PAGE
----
Wednesday, April 24, 2024

Genocidal speech: Over 100 civil servants seek action against Pragya Thakur

A group of civil servants on Saturday sought action against Bharatiya Janata Party MP Pragya Thakur for urging Muslim genocide.

Two week ago, Terror case accused BJP MP Pragya Singh Thakur urged Hindus to keep weapons prepared at home to use against enemies. Thakur’s remarks citing “Love Jihad” indicates she is referring to Muslims as enemies. “Keep weapons at home. Keep them sharp. If veggies can be cut well, so can the enemy’s head,” Thakur is caught saying at the event.

On Saturday, the ex-bureaucrats in a statement issued under the banner of the Constitutional Conduct Group said that the context and the use of the term “love jihad” leaves no doubt that Thakur was targeting Muslims with her remarks.

The statement was signed by 103 retired civil servants, including Former Delhi Lieutenant Governor Najeeb Jung, former Chief Information Commissioner Wajahat Habibullah, former Indian Administrative Services officers Harsh Mander, Julio Ribeiro and Aruna Roy.

On December 28, the FIR was filed against Thakur under Sections 153A (promoting enmity between different groups on ground of religion, and race) and 295A (deliberate and malicious acts intended to outrage religious feelings of any class by insulting its religion or religious beliefs) of the Indian Penal Code.

Read the full text of the statement:

We are a group of former officers of the All India and Central Services who have worked with the Central and State Governments in the course of our careers. As members of the Constitutional Conduct Group, we believe in impartiality, neutrality and commitment to the Indian Constitution and in safeguarding its values.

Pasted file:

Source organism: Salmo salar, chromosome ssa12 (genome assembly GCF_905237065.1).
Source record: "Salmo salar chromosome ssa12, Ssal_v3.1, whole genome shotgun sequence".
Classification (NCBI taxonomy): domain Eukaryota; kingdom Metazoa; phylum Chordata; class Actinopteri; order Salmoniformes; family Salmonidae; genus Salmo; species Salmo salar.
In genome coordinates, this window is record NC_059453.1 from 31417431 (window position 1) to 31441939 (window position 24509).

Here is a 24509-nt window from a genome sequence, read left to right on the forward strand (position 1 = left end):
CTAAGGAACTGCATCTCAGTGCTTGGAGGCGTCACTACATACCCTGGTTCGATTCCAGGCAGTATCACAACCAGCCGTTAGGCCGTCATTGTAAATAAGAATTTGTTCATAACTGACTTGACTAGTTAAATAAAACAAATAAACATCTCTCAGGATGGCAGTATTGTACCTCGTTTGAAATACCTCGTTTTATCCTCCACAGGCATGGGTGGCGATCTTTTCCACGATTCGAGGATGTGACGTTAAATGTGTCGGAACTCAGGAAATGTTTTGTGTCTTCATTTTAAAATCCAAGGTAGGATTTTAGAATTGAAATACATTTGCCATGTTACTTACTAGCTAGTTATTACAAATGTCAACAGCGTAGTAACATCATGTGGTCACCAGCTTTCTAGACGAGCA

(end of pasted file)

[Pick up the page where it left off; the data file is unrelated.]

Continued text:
It has been reported in the media that, on 25 December, 2022, while addressing a gathering of the Hindu Jagarana Vedike’s South Region annual convention in Shivamogga, Karnataka, Lok Sabha Member of Parliament (MP) Pragya Thakur, also known as Sadhvi Pragya, exhorted the crowd to guard their women against men of other communities. She urged them to keep their vegetable knives sharp so these could be used as weapons against those who allegedly kill Hindus; these knives could also be used to cut off the heads of those indulging in ‘love jihad’, if such an opportunity presented itself. Such action would be construed to be in self-defence, she said, a right which every individual has. She was clearly telling her Hindu audience that they had to be afraid of attacks from non-Hindus, and though the word ‘Muslim’ does not seem to have been specifically used, the context and the use of the term ‘love jihad’ leaves no doubt that it was the Muslim community that she was targeting. It is also possible that she was sending out a warning against Christians and other non-Hindu communities as well. Though Sadhvi Pragya Thakur appears to have cleverly chosen her words to avoid criminal charges being made against her, the disguise is only a thin one. She is obviously fomenting hate against non-Hindu communities, and advocating violence against them.

By her incendiary words,  Pragya Thakur has not only  committed several offences under the Indian Penal Code, she has also violated the oath taken by her as Member of Parliament to uphold the Constitution of India, which is premised upon the rights to life and liberty, secularism, equality and fraternity. A group of civil society organizations (the Campaign Against Hate Speech, Bahutva Karnataka, All India Lawyers Association for Justice and People’s Union for Civil Liberties – Karnataka) has recently circulated a petition addressed to the Honourable Speaker of the Lok Sabha to disqualify Pragya Thakur from being a Member of Parliament because of her recent communal utterances at Shivamogga. We, in the Constitutional Conduct Group, also strongly believe that stern action should be taken against her as per the rules of the Lok Sabha. By her incendiary hate speech and her repeated acts of propagating hate, she has forfeited the ethical right to be a Member of Parliament.